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Valuations for things vowed (27:1-34)
People often vowed things to God out of gratitude for his goodness to them, usually in some crisis they had met. If the offering vowed was a person, this person was not to be offered in sacrifice but was to be redeemed, or bought back, by the payment of money to the sanctuary. The amount to be paid was estimated by the priests according to the usefulness of the person offered. The priests were to give special consideration to a poor person who could not pay the amount estimated (27:1-8).
Concerning the vowing of animals to God, if a person vowed a clean animal (that is, an animal eligible for sacrifice), he could not redeem it. He had either to offer the animal in sacrifice or give it to the priests, who could either keep it or sell it. All money from sales went into the sanctuary treasury. If any person, after vowing one thing, tried to offer something else instead, he lost both (9-10).
When a person vowed an unclean animal (that is, an animal not eligible for sacrifice, such as a camel or an ass), he had to give it to the priests, who again could either put it to work or sell it. Alternatively, the person who vowed it could buy it back at an estimated price, but he had to add a fine of one fifth of the animal’s value, because he kept for himself something he had vowed to God (11-13). Similar laws applied in the case of a vowed house (14-15).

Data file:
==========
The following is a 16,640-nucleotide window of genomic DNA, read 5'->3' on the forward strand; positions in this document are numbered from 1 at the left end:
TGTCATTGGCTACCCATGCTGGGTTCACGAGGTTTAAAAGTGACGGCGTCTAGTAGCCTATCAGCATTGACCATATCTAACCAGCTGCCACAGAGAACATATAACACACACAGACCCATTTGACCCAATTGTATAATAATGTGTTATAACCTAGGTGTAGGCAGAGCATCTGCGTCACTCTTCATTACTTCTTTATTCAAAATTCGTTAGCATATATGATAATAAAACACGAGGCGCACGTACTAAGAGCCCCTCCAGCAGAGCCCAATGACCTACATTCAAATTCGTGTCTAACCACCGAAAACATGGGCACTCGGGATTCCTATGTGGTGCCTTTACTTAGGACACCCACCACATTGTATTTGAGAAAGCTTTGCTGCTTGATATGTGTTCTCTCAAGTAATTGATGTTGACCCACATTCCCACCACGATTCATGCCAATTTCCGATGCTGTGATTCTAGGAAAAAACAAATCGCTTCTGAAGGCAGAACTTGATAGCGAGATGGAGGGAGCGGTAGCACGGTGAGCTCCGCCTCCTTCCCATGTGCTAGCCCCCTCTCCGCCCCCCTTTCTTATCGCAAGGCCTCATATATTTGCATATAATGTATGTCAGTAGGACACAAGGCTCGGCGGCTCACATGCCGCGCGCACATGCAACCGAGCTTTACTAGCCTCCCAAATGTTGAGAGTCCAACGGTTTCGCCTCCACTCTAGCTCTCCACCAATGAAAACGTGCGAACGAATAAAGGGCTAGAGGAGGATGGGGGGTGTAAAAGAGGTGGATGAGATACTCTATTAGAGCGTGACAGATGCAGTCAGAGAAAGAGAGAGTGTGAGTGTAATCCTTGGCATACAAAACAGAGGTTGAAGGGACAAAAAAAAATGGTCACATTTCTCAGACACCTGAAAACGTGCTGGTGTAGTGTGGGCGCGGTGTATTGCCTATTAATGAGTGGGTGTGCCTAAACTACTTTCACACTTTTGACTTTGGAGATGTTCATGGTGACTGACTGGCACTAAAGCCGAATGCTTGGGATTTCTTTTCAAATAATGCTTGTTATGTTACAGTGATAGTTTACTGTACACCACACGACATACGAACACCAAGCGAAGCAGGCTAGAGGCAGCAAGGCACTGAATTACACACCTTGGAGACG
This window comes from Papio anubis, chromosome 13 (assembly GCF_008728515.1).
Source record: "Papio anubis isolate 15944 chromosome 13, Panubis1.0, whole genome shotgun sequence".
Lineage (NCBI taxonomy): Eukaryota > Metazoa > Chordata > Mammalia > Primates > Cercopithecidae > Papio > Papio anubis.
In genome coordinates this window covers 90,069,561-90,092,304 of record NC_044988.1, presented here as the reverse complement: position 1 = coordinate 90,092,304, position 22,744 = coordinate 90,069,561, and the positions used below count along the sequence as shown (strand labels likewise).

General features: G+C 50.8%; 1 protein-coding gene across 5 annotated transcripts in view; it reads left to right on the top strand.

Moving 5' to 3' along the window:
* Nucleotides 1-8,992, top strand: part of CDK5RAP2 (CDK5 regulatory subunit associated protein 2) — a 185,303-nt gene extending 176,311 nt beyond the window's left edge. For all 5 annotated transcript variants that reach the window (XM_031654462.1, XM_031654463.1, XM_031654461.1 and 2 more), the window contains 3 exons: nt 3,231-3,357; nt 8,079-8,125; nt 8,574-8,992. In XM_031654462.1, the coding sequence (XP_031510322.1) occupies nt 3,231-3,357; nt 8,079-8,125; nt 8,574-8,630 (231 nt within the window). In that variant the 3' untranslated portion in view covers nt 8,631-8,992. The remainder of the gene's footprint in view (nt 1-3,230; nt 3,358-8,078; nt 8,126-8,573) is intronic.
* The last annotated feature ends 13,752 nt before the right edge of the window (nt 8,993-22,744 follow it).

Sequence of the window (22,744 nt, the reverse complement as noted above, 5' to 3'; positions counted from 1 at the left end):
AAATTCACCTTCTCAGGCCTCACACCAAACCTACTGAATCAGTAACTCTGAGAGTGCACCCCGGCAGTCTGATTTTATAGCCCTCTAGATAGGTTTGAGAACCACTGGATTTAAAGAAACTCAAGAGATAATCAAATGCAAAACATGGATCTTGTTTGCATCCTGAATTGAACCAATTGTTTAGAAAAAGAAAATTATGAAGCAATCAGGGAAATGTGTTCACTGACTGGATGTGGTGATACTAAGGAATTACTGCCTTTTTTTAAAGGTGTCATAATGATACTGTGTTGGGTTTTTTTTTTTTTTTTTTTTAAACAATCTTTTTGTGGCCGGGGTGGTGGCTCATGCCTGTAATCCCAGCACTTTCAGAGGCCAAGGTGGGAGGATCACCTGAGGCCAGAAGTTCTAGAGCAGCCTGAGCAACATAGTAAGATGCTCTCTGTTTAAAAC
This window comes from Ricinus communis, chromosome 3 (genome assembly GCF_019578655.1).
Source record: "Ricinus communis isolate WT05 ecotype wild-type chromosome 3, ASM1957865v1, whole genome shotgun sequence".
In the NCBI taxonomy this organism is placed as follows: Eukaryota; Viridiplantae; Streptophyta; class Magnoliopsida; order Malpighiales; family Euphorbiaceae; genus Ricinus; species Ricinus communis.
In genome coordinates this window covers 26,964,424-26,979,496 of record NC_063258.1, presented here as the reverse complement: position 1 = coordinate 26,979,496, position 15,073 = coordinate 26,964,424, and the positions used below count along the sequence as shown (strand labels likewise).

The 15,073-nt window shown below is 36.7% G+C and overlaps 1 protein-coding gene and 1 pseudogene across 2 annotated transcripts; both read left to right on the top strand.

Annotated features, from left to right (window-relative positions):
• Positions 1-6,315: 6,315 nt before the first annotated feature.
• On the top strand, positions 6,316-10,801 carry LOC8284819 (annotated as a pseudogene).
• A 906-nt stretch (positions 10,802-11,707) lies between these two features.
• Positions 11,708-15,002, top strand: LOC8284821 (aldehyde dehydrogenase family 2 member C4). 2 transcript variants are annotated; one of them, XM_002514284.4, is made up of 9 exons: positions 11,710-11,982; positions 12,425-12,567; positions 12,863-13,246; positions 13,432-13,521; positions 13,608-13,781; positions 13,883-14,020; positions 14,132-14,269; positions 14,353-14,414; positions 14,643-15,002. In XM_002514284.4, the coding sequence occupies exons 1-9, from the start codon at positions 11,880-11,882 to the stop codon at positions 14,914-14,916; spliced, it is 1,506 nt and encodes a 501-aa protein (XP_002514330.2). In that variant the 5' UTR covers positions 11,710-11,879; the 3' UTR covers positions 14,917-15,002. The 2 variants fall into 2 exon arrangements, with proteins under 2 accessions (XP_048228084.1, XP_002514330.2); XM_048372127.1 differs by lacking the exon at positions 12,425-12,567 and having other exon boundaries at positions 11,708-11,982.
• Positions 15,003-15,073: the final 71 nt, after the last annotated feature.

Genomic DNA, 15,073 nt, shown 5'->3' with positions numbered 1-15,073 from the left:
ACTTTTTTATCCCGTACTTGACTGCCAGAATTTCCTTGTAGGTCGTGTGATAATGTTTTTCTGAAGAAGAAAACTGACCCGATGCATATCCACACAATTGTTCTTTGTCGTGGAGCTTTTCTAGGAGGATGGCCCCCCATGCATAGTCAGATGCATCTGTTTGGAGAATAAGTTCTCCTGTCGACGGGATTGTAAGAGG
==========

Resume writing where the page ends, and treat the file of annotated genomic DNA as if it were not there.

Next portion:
Arrangements for a person who vowed land were much the same. If he wished to buy it back, the value depended on the number of years to the year of jubilee, when normally all land would return to the original owner. If the person who vowed the land did not buy it back, or if he sold it after vowing it, it did not return to him in the year of jubilee. It became the permanent property of the sanctuary (16-21). If the land a person vowed was not his originally and was not bought back by him after he vowed it, it returned to the original owner at the year of jubilee (22-25).
Firstlings of clean animals could not be vowed to God, since they were his already (Exodus 13:2). Firstlings of unclean animals could be vowed, then either bought back by the offerer or sold by the priests as in normal cases (26-27). Anything that was devoted to God for destruction could not be vowed, redeemed or sold (28-29).
The tithe (i.e. one tenth) of all produce and animals belonged to God. It could be kept for personal use only by payment of its value to the sanctuary, along with the usual fine (30-34).
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Flemming, Donald C. "Commentary on Leviticus 27". "Fleming's Bridgeway Bible Commentary". https://www.studylight.org/
the Third Week after Epiphany